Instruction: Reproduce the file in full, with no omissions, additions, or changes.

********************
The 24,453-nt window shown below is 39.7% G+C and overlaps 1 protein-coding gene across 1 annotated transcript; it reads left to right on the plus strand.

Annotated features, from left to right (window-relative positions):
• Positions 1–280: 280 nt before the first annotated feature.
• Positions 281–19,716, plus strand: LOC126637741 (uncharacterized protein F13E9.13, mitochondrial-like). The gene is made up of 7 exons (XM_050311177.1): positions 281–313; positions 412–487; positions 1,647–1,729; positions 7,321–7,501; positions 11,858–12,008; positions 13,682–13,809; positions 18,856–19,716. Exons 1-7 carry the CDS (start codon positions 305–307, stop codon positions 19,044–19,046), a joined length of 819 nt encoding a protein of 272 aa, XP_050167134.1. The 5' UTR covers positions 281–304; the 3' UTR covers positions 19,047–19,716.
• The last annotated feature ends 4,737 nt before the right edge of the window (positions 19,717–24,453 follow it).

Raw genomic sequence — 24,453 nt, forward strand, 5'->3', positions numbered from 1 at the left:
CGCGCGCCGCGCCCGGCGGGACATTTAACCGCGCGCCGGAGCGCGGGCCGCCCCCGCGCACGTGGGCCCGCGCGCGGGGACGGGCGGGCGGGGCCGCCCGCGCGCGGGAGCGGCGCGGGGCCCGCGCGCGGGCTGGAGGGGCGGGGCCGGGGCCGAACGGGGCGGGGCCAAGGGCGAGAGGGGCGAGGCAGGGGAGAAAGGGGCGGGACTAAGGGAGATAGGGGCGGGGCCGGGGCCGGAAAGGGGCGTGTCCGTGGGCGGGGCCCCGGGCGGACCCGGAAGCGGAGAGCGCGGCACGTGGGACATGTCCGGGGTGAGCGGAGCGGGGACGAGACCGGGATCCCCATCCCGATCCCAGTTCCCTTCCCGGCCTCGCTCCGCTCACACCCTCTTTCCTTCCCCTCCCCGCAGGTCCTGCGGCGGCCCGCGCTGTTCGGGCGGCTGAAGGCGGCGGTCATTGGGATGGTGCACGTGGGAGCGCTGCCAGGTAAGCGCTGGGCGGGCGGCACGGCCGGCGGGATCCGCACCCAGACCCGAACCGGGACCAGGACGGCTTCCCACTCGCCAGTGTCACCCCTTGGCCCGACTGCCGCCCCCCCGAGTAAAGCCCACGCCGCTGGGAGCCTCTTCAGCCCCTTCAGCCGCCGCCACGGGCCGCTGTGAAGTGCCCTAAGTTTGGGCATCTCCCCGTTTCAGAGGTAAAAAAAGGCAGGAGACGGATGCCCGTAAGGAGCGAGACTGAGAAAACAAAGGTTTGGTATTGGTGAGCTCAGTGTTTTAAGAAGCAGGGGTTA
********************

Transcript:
The 24,453-nt window shown below is 39.7% G+C and overlaps 1 protein-coding gene across 1 annotated transcript; it reads left to right on the plus strand.

Annotated features, from left to right (window-relative positions):
• Positions 1–280: 280 nt before the first annotated feature.
• Positions 281–19,716, plus strand: LOC126637741 (uncharacterized protein F13E9.13, mitochondrial-like). The gene is made up of 7 exons (XM_050311177.1): positions 281–313; positions 412–487; positions 1,647–1,729; positions 7,321–7,501; positions 11,858–12,008; positions 13,682–13,809; positions 18,856–19,716. Exons 1-7 carry the CDS (start codon positions 305–307, stop codon positions 19,044–19,046), a joined length of 819 nt encoding a protein of 272 aa, XP_050167134.1. The 5' UTR covers positions 281–304; the 3' UTR covers positions 19,047–19,716.
• The last annotated feature ends 4,737 nt before the right edge of the window (positions 19,717–24,453 follow it).

Raw genomic sequence — 24,453 nt, forward strand, 5'->3', positions numbered from 1 at the left:
CGCGCGCCGCGCCCGGCGGGACATTTAACCGCGCGCCGGAGCGCGGGCCGCCCCCGCGCACGTGGGCCCGCGCGCGGGGACGGGCGGGCGGGGCCGCCCGCGCGCGGGAGCGGCGCGGGGCCCGCGCGCGGGCTGGAGGGGCGGGGCCGGGGCCGAACGGGGCGGGGCCAAGGGCGAGAGGGGCGAGGCAGGGGAGAAAGGGGCGGGACTAAGGGAGATAGGGGCGGGGCCGGGGCCGGAAAGGGGCGTGTCCGTGGGCGGGGCCCCGGGCGGACCCGGAAGCGGAGAGCGCGGCACGTGGGACATGTCCGGGGTGAGCGGAGCGGGGACGAGACCGGGATCCCCATCCCGATCCCAGTTCCCTTCCCGGCCTCGCTCCGCTCACACCCTCTTTCCTTCCCCTCCCCGCAGGTCCTGCGGCGGCCCGCGCTGTTCGGGCGGCTGAAGGCGGCGGTCATTGGGATGGTGCACGTGGGAGCGCTGCCAGGTAAGCGCTGGGCGGGCGGCACGGCCGGCGGGATCCGCACCCAGACCCGAACCGGGACCAGGACGGCTTCCCACTCGCCAGTGTCACCCCTTGGCCCGACTGCCGCCCCCCCGAGTAAAGCCCACGCCGCTGGGAGCCTCTTCAGCCCCTTCAGCCGCCGCCACGGGCCGCTGTGAAGTGCCCTAAGTTTGGGCATCTCCCCGTTTCAGAGGTAAAAAAAGGCAGGAGACGGATGCCCGTAAGGAGCGAGACTGAGAAAACAAAGGTTTGGTATTGGTGAGCTCAGTGTTTTAAGAAGCAGGGGTTA